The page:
Kilauea on the island of Hawaii began erupting on May 3, and has to date destroyed about 600 homes. The terrifying pictures led me to wonder why anyone would build a home on one of the world’s most active volcanoes. Hawaii’s regulation of property insurance provides part of the explanation, and Kilauea’s eruption offers a lesson for Alabama.
Geologists know a lot about volcanoes and lava. The Hawaii Volcano Observatory has mapped over 500 lava vents on Mauna Loa. Hawaii’s volcanoes produce two types of lava, with very different textures and flow speeds. The risk of lava flows varies widely across the island of Hawaii. Geologists divide the island into nine lava flow risk zones, based on the location of the most active vents and the mountains’ contours.
The Grassroot Institute of Hawaii, a public policy think tank, has detailed the insurance story. In the 1990s, insurance companies stopped covering homes in the two highest risk lava zones. With insurance unavailable, banks would not write mortgages, and builders could not build homes. The state government created the Hawaii Property Insurance Association (HPIA) to sell low priced insurance. Many homes destroyed in the eruption were built due to HPIA.
Hawaii used an insurance pool to subsidize building on Kilauea. Alabama uses an insurance pool, the Alabama Insurance Underwriting Association, for hurricane coverage along the Gulf Coast. Insurance pools offer “affordable” coverage, meaning priced in line with what people want to pay, not the rate sufficient to allow insurers to cover losses after the next eruption or hurricane. HPIA’s low rates virtually guarantee losses.
Why would insurers join HPIA then? Because they had to. No, Hawaii did not have The Godfather to make insurance companies an offer they couldn’t refuse. Rather, insurers must receive permission from state regulators to operate. Regulators made joining HPIA a condition for operating in Hawaii.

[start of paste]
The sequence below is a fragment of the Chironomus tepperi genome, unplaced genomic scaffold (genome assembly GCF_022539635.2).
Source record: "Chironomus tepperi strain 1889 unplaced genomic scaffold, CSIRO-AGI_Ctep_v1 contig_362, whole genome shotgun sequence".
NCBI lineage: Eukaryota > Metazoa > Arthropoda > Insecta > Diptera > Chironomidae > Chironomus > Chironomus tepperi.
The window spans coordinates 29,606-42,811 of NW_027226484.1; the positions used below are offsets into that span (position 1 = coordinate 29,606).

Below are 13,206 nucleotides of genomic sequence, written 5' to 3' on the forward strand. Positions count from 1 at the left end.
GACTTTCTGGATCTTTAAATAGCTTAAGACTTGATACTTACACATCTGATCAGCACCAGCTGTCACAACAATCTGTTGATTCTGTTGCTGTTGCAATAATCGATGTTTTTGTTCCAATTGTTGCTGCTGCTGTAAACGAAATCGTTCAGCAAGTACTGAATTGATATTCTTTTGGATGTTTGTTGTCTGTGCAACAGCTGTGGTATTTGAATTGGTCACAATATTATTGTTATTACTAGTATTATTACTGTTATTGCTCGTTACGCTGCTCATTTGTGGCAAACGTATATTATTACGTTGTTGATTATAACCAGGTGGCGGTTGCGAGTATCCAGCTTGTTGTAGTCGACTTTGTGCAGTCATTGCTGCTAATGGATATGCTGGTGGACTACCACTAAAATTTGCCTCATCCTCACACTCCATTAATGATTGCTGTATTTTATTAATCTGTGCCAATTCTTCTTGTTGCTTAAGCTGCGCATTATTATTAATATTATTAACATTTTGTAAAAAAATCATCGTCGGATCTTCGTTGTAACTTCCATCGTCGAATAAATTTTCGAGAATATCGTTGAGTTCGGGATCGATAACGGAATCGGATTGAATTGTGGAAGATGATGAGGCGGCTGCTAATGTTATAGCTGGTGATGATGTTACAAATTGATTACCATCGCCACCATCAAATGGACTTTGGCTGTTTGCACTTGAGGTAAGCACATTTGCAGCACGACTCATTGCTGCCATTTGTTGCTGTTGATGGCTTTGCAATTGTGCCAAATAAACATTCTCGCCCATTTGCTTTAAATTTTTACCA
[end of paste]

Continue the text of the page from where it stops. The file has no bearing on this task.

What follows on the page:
What happens when an insurance pool suffers losses they cannot pay in a future eruption (or hurricane)? They impose assessments, which are essentially taxes, on other state insurance policies. Hawaiians who live on Oahu might have to pay for the destroyed homes.
Insurance pools represent a stealth government policy, one likely to fly under the radar until disaster happens. Hawaii could have let insurance companies charge rates high enough to cover future claims and used taxes to pay part of homeowners’ premiums. For example, insurers could have been allowed to charge $20,000 a year to cover a house on Kilauea, with legislators covering $15,000 of the price using taxes. Instead, HPIA let homeowners just pay say $5,000, and relied on imposing taxes after the eruption.
Subsidizing building in risky areas is poor policy, but I think that transparency makes direct subsidies a better option. Citizens are more likely to reach an informed decision when legislators must spend our taxes. Stealth might produce programs that citizens do not truly want.
Humorist P. J. O’Rourke has said, “Giving money and power to government is like giving whiskey and car keys to teenage boys.” Mr. O’Rourke believes that government will spend our taxes on boondoggles, and often he’s right. Insurance pools suggest though that state legislators are probably subsidizing through insurance some things they would never dare spend our tax dollars on.
Defenders often argue that development would not occur in some risky areas without insurance pools. The point is valid. Yet the risk posed by lava – or hurricanes – is real, and development is more costly as a result. People should only live or work in high risk areas if doing so creates enough value to cover the higher cost. High insurance premiums ask people, “are you sure you want to build a home here?”
Geographer Gilbert White, a pioneer of natural hazards research, argued that disasters were never merely acts of God; our choices contributed to the outcome as well. Whether volcanoes and hurricanes produce disasters will depend on whether government encourages risky decisions.
Daniel Sutter is the Charles G. Koch Professor of Economics with the Manuel H. Johnson Center for Political Economy at Troy University and host of Econversations on TrojanVision. The opinions expressed in this column are the author’s and do not necessarily reflect the views of Troy University.